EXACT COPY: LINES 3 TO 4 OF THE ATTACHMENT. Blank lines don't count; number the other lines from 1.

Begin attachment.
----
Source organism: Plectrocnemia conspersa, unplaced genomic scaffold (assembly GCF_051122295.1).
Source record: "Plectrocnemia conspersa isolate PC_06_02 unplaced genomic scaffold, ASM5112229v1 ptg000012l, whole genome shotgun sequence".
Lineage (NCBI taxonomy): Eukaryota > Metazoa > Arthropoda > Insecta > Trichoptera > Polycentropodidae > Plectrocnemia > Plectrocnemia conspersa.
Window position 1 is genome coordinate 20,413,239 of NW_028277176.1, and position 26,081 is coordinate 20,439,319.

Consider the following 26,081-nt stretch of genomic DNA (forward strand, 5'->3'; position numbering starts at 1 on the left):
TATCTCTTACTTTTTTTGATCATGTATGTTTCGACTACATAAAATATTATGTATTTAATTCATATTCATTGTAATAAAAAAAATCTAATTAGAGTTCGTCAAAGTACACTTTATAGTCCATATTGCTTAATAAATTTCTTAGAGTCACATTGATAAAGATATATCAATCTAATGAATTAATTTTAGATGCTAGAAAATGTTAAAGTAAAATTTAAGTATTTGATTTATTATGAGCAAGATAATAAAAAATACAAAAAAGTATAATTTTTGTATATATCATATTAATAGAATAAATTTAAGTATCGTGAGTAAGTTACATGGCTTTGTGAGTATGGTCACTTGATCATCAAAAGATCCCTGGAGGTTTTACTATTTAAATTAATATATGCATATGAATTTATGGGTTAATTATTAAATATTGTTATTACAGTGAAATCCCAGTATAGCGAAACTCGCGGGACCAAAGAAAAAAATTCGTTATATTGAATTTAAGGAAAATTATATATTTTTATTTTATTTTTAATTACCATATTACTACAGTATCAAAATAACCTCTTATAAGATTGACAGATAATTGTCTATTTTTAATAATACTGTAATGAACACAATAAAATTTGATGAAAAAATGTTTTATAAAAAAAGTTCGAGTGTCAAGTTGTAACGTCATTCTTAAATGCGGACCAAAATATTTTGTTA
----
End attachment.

Lineage (NCBI taxonomy): Eukaryota > Metazoa > Arthropoda > Insecta > Trichoptera > Polycentropodidae > Plectrocnemia > Plectrocnemia conspersa.
Window position 1 is genome coordinate 20,413,239 of NW_028277176.1, and position 26,081 is coordinate 20,439,319.